ARL honors its 2013 summer students at symposium held at APG
September 23, 2013
The U.S. Army Research Laboratory held its 2013 summer student symposium at Aberdeen Proving Ground in August.
Hosted by Dr. Thomas P. Russell, director of ARL, the annual event is a program focusing on undergraduate and graduate students pursuing degrees in technical fields with participation in various summer research activities. The symposium recognizes exceptional achievements made by students and their mentors.
The purpose of the ARL summer student symposium is to cultivate tomorrow's leaders in science and technology. The program enables students learning how to conduct, present and defend their research in an ethical manner. It also provides opportunity for ARL researchers to assess the technical proficiency of the student workforce.
The student presentations were judged by Russell as well as ARL's Fellows to include: Dr. Jan Andzelm, Dr. K.K. Choi, Dr. Datta Dandekar, Dr. Brad Forch, Dr. Piotr Franaszczuk, Dr. Richard Jow, Dr. Shashi Karna, Dr. Joe Mait, Dr. Jim McCauley (retired), Dr. Rose Pesce-Rodriguez, Dr. John Powell, Dr. Betsy Rice, Dr. Paul Shen and Dr. Michael Wraback. Awards were presented to first through third place winners in both undergraduate and graduate categories, with first place winners receiving $500, second place $300 and third place winners receiving $200.
Top honors for the undergraduate presentations was awarded to Alexandria Will-Cole, Weapons and Material Research Directorate, who won first place for her presentation on "Material Characterization and Mechanical Properties of Ultrafine-Grain Tungsten-Based Alloys." David Slayback, Human Research and Engineering Directorate, took second place for his presentation on "DETECT Toolkit Expansion: Artifact Detection in Unlabeled Data through Active Transfer Learning." Emily Wickner, Sensors and Electron Devices Directorate, took third place on her presentation and work on "Soft-Ionization Study of Anion Solvation in Lithium-Ion Electrolyte Solutions."
David Slayback, who began participating in ARL student programs at an early age, provided the following perspective, "Programs like GEMS [Gains in the Education of Math and Science], SEAP [Science Engineering Appreciation Program], and CQL [College Qualified Leaders] are a huge boon for students, because they allow us to actually experience what being a researcher is like instead of being given vague suggestions as to how labs work."
He added that the summer student program was "infinitely more helpful" than whatever knowledge he could glean from basic lab courses and advisers in college, let alone what he could get out of the "limited resources" in grade school.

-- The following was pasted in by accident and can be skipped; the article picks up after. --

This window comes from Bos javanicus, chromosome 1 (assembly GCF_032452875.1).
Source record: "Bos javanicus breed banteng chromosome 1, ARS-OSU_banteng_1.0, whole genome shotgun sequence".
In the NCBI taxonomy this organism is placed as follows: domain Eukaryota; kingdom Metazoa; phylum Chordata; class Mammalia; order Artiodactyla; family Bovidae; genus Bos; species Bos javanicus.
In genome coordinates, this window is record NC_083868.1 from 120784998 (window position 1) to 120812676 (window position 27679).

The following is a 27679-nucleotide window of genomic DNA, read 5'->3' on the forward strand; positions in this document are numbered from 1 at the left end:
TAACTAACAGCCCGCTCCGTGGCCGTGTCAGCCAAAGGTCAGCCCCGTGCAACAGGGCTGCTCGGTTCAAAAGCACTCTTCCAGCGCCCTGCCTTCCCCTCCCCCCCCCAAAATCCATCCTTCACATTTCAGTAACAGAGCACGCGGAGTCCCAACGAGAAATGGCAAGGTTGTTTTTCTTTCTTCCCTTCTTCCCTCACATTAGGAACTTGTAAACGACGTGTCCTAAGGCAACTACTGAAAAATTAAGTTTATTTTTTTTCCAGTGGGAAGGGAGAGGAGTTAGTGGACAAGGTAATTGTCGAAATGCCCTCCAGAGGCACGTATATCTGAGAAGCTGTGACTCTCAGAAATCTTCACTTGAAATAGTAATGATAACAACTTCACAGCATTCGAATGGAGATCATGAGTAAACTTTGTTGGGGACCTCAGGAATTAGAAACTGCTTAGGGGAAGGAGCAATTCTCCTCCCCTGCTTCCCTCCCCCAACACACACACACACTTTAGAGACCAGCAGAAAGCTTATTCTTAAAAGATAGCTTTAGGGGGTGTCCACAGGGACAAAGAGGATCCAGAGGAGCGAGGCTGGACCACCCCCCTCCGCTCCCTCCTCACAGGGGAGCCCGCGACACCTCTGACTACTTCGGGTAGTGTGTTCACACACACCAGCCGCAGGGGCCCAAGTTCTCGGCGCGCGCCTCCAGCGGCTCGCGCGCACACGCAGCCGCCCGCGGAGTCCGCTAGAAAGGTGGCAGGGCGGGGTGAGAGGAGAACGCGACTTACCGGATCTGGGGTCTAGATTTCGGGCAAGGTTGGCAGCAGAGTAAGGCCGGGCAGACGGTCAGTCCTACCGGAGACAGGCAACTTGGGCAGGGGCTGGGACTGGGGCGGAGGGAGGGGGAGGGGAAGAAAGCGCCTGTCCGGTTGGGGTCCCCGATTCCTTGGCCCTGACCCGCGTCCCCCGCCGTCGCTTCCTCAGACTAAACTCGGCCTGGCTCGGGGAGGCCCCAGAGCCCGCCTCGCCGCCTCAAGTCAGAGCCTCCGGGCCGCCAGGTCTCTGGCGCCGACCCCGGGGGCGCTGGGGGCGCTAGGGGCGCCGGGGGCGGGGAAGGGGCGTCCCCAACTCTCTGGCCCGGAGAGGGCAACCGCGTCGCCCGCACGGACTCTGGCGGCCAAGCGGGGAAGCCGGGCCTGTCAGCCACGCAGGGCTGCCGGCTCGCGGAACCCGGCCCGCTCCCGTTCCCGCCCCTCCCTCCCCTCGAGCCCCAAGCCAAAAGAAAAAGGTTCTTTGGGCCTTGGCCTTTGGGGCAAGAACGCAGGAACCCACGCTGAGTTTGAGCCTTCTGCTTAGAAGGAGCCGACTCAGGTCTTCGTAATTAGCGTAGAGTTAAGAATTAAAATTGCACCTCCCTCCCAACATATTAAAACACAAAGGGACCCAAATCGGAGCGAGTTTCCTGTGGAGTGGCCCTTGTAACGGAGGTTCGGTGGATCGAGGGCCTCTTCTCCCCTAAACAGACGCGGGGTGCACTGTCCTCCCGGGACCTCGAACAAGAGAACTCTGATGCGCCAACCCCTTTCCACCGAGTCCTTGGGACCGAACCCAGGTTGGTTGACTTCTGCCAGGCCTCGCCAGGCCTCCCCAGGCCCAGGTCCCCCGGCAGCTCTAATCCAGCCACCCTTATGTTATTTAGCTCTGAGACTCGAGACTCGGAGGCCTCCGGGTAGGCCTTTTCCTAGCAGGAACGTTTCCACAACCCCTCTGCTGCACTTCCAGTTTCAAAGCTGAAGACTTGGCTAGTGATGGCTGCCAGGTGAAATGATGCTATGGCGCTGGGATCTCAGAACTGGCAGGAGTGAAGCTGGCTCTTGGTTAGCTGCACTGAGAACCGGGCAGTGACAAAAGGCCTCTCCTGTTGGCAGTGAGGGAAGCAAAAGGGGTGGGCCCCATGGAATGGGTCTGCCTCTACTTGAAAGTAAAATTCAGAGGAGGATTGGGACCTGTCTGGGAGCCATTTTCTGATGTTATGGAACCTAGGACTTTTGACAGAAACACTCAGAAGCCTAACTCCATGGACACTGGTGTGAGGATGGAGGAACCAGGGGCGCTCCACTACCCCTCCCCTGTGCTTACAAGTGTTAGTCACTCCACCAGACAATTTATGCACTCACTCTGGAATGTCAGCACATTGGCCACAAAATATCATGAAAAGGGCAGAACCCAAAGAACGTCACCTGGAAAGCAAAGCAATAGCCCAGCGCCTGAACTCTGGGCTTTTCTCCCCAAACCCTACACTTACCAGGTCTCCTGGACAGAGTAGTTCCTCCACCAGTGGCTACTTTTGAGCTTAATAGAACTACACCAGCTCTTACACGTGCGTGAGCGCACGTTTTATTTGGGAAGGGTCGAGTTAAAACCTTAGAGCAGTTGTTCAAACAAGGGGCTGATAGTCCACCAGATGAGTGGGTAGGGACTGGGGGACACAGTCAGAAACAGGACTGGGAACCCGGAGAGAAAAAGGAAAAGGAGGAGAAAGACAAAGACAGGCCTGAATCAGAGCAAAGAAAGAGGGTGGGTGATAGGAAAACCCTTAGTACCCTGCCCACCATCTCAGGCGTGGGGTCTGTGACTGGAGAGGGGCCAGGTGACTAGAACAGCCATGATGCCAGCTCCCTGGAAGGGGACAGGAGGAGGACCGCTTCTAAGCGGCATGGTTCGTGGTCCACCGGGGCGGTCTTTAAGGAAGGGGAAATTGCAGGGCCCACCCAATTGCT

Kimberly Zeigler, WMRD, was awarded first place in the graduate level presentations for "Development of an Anatomically-Accurate Finite Element Model for the Human Eye for Blast Related Fluid-Structure Interaction Studies;" Colin Donahue, from the Vehicle Technology Directorate, received second place for "Pattern Recognition with a Liquid Machine Circuit;" and third place was awarded to Jason Marshall, Computational and Informational Sciences Directorate, for his work on "Analysis of Atomistic Defects in Materials with Complex Lattices using Non-Local Quasicontinuum Method."
Whether or not students received one of the top three places in either category, they we excited to share their thoughts about the program.
"The ARL summer student program was a wonderful opportunity to explore a new context of human neuroscience research," said graduate presenter Matt Tenan from HRED. "Nowhere else do you get to see cutting edge technology being developed and explore how this impacts the Soldier."
The mentors were equally excited to see their mentees present the research they worked on during the summer.
Dr. Christopher Hoppel, WMRD, mentor to first place graduate presenter Zeigler said, "This summer we had excellent collaboration between our summer students, ARL researchers and several guest researchers, which benefited everyone involved."
This was the first summer student symposium under the direction of the lab's director.
"It was refreshing to see all of the high-quality students we have here at ARL doing work," said Russell. "I was very impressed by the level of work and the quality of the presentations."
His praises were echoed by former ARL Fellow Jim McCauley who recently retired from WMRD earlier this year.
"I am always energized and enthused by the students and how well they do with their presentations each year," said McCauley. "They were amazing! The passion and the energy is all there across the board. The resulting factor is all positive because this is good stuff."
With the experience having left such a positive impression, Russell looks forward to next year's symposium and anticipates, "broader participation by the lab to include poster sessions from all the students to provide the opportunity to present their work across ARL."
He went on to add, "every day at ARL has been a great day, but this was the best Army day yet."